As we ring in the new year, many of us like to take a few moments to reflect on where we've been and plan for where we'd like to go in the year ahead. Setting New Year's resolutions may seem like a cliché, but it's always a good idea to take stock of progress and to make sure that we are headed in the right direction in therapy.
So, this week, I've been checking in with my clients, discussing the changes they've seen (or not seen), and exploring the goals they'd like to set for the future.
Often, they say that they want to "work harder on their speech" or "practice more" or "use their techniques more" or somesuch. This is great, of course—there's nothing wrong with practicing, and sometimes we need to redouble our efforts in order to achieve our goals.
Still, I wonder about the underlying feelings and beliefs behind these goals. Is it because people are seeing progress that they value and are therefore driven to seek even greater success? Or, is it because they are feeling dissatisfied with where they are and are therefore driven to "fix" themselves?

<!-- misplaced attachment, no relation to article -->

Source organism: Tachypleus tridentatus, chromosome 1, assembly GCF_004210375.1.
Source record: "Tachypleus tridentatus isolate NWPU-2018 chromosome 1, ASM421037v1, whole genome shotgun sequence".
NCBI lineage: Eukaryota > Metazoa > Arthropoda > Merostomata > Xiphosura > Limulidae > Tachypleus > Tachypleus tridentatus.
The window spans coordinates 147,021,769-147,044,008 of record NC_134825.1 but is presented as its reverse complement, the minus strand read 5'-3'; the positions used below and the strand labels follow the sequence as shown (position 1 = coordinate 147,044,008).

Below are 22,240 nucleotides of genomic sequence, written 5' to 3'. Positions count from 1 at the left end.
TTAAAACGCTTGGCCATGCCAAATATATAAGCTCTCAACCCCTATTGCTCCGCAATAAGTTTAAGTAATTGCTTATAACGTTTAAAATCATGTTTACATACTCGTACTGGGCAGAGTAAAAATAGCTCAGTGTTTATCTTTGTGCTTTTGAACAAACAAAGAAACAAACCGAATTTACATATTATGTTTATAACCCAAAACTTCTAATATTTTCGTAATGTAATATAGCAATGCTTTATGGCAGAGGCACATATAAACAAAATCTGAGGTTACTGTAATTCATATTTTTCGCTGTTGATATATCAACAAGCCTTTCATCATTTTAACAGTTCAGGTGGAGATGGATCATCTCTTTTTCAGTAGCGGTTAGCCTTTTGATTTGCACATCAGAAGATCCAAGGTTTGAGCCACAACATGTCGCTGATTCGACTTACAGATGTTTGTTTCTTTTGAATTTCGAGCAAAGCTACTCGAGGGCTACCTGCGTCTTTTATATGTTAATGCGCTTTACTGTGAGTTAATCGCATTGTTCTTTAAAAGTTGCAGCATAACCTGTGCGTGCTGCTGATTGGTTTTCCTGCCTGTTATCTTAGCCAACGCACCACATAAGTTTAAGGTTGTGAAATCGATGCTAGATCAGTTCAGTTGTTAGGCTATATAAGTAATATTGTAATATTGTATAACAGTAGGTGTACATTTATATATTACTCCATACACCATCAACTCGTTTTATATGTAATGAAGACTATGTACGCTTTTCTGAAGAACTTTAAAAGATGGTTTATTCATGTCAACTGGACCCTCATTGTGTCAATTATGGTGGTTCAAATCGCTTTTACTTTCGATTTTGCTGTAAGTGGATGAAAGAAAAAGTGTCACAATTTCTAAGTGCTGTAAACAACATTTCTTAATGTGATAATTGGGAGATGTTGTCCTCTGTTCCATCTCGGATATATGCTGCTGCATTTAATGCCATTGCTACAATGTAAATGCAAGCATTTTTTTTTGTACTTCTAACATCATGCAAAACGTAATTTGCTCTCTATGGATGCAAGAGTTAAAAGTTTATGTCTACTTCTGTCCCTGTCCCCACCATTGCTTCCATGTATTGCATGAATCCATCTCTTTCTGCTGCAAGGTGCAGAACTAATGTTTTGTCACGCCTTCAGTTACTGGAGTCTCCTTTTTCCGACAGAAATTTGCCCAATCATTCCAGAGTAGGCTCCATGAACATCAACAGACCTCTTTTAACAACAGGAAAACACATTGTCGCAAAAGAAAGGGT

Either answer reflects a powerful motivator for change. The more we understand the reasons behind our clients' New Year's resolutions, the more we can support them in therapy. Clients who are experiencing success can be supported with greater challenges; clients who are struggling can be supported with increased emphasis on self-acceptance and more careful pacing of therapy.
There's much more to say about what to do when clients are struggling...that's the theme I'll pick up in the next entry...